Working on simultaneous projects is difficult for anyone, especially if organization is not your forte. Therefore, don’t attempt to juggle too many or you’ll lose track and none of them will be up to par.

6. Don’t start something else.

You should only begin a new project, if you think your current project is dead, finished, or presently dormant. Otherwise, all your unique characters, plots, and settings will be lost with your abandoned piece of writing. In fact, one of your forsaken projects could be a potential bestseller. Besides that, the sensation of accomplishment you feel with finishing will be worth all of your hard work.

7. Write your ending first.

Okay, this is a bit of a cheat, but could be worthwhile: write the beginning of your book, then write the ending and fill in the middle. You’ll have a better sense of direction with your storyline, and all you need to do is bring your characters from point A to point B. However, there is a risk of falling into a better ending, wasting your first. Of course, the pay-off could be huge, though I’ve never personally done it.

I never go too far into the draft of a big project like a novel until I can clearly visualize my last scene. – Laura

I truly hope these tips will be helpful while you are finishing your novel or your other writing projects. If you’re still doubting your abilities, just think about your poor characters and their dismal little faces, as you close out of the document for the last time––whilst they remain in mortal danger.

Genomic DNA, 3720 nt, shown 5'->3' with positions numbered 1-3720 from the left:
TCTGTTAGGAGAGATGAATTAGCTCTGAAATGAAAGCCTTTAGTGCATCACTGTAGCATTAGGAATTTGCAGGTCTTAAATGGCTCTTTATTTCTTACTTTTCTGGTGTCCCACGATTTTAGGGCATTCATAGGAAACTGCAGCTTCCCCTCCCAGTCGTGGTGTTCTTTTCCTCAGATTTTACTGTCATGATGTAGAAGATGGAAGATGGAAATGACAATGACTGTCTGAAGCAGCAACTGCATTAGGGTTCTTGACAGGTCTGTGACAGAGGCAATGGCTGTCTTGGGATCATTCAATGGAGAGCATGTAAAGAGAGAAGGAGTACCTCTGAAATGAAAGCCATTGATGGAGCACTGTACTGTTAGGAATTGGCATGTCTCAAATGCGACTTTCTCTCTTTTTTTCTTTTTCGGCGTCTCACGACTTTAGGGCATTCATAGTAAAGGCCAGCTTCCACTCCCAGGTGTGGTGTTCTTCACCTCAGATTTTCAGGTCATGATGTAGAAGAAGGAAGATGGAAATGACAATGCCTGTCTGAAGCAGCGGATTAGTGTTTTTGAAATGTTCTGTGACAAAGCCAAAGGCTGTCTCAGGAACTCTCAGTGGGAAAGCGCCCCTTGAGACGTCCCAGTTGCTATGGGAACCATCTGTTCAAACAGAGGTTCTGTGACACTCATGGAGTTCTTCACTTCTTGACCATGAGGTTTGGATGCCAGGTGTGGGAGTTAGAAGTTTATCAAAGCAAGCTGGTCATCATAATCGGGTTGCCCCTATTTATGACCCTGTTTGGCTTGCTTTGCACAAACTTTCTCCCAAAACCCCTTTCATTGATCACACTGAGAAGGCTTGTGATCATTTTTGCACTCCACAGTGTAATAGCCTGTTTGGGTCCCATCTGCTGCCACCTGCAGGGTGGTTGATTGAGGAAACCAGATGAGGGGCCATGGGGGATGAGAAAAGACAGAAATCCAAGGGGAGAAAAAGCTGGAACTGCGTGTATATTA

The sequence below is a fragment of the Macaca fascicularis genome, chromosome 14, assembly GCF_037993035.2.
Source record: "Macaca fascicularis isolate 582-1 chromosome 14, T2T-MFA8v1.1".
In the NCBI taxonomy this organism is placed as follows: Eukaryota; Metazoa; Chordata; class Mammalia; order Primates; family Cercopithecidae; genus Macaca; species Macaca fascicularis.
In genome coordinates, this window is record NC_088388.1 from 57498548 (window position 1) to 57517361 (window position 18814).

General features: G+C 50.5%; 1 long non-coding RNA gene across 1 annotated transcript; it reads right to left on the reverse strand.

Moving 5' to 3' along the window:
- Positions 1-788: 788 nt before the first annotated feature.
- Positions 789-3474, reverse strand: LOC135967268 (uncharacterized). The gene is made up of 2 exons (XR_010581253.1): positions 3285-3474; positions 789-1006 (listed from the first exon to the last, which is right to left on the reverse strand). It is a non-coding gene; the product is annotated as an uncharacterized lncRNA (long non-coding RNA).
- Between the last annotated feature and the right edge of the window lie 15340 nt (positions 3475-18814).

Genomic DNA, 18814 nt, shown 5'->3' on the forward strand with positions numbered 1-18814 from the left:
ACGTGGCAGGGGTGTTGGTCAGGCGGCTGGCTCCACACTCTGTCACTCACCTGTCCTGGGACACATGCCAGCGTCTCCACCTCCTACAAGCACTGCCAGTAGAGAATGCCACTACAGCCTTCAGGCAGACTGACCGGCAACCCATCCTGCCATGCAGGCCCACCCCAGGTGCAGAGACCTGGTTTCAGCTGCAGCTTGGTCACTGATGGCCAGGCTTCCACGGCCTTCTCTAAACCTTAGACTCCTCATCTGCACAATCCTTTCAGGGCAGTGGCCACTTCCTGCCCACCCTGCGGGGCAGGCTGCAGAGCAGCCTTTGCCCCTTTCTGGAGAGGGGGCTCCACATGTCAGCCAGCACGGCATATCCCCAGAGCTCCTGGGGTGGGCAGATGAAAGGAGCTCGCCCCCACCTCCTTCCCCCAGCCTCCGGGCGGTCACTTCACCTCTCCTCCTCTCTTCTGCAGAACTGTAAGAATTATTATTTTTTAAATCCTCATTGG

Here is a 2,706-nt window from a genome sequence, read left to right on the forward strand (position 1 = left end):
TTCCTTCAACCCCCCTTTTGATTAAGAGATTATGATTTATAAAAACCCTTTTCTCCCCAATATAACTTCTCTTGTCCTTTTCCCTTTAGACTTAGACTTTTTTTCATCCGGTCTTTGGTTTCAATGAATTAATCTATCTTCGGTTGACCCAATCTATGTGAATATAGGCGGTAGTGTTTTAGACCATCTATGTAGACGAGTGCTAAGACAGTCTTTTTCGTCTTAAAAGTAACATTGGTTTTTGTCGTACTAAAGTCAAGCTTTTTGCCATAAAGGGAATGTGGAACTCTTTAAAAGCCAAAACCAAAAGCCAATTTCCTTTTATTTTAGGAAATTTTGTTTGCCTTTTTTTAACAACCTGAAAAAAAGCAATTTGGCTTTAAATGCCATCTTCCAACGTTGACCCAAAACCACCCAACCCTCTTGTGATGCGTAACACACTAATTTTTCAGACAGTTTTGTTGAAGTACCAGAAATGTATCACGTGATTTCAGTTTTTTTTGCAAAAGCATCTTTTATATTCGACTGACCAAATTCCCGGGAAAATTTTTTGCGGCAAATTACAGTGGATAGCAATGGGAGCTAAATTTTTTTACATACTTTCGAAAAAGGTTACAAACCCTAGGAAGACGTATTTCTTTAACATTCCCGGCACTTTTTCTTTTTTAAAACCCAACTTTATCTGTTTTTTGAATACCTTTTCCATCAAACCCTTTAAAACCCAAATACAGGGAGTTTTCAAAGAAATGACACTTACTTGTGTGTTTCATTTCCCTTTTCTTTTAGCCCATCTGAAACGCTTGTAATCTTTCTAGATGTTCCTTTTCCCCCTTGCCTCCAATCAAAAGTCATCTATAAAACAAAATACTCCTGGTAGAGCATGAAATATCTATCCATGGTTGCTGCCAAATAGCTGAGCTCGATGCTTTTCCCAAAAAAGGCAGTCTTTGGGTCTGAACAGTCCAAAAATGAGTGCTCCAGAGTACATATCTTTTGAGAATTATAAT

Isn’t it your duty as a writer, and their creator, to at least finish? Besides, of the hardest things in the world, finishing a piece of writing is hardly among the top five. Try your hand at bungee jumping or brain surgery, both things you have to finish, or real consequences will ensue!

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Hannah Brown

About Hannah Brown

Currently studying at sixth form college, Hannah likes to write pretty much anything. She has written a novella, is currently writing about 5 novels, and writes scripts and short stories on the side. Aside from writing, she enjoys hanging out with her friends, adventuring in the outdoors, and reading.

One comment on “Seven Tips for Finishing Your Novel or Other Writing Projects

  1. Sana Hameed

    I’m definitely guilty of this as well, especially because what I am reading at the time influences my writing. For example, if I’m engrossed in a science fiction novel and I’m working on a realistic fiction piece, I’ll abandon the piece in favor of something where I can bring aliens into the mix! Also, I have a habit of starting a piece and stopping because I would never know exactly what point I was trying to make in the end so I would always end up writing multiple possible endings, selecting the best one, and tweaking the story accordingly. Thank you for the advice. I think it would be really helpful to do the beginning and ending before working through the middle.